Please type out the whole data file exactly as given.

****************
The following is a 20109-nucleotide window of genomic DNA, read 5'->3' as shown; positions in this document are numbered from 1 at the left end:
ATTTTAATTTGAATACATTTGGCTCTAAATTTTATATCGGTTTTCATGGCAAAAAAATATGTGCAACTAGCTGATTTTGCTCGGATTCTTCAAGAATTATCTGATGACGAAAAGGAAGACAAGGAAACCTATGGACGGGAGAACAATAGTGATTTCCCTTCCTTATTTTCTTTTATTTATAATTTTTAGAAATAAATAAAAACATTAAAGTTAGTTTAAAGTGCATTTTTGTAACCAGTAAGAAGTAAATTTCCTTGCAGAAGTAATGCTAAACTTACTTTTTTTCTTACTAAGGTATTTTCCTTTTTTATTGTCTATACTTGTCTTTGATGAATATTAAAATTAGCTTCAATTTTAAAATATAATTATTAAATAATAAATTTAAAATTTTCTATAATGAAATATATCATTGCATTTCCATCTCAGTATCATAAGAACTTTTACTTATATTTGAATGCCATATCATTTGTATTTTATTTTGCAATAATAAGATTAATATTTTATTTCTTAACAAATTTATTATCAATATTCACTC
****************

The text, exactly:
The following is a 20109-nucleotide window of genomic DNA, read 5'->3' as shown; positions in this document are numbered from 1 at the left end:
ATTTTAATTTGAATACATTTGGCTCTAAATTTTATATCGGTTTTCATGGCAAAAAAATATGTGCAACTAGCTGATTTTGCTCGGATTCTTCAAGAATTATCTGATGACGAAAAGGAAGACAAGGAAACCTATGGACGGGAGAACAATAGTGATTTCCCTTCCTTATTTTCTTTTATTTATAATTTTTAGAAATAAATAAAAACATTAAAGTTAGTTTAAAGTGCATTTTTGTAACCAGTAAGAAGTAAATTTCCTTGCAGAAGTAATGCTAAACTTACTTTTTTTCTTACTAAGGTATTTTCCTTTTTTATTGTCTATACTTGTCTTTGATGAATATTAAAATTAGCTTCAATTTTAAAATATAATTATTAAATAATAAATTTAAAATTTTCTATAATGAAATATATCATTGCATTTCCATCTCAGTATCATAAGAACTTTTACTTATATTTGAATGCCATATCATTTGTATTTTATTTTGCAATAATAAGATTAATATTTTATTTCTTAACAAATTTATTATCAATATTCACTC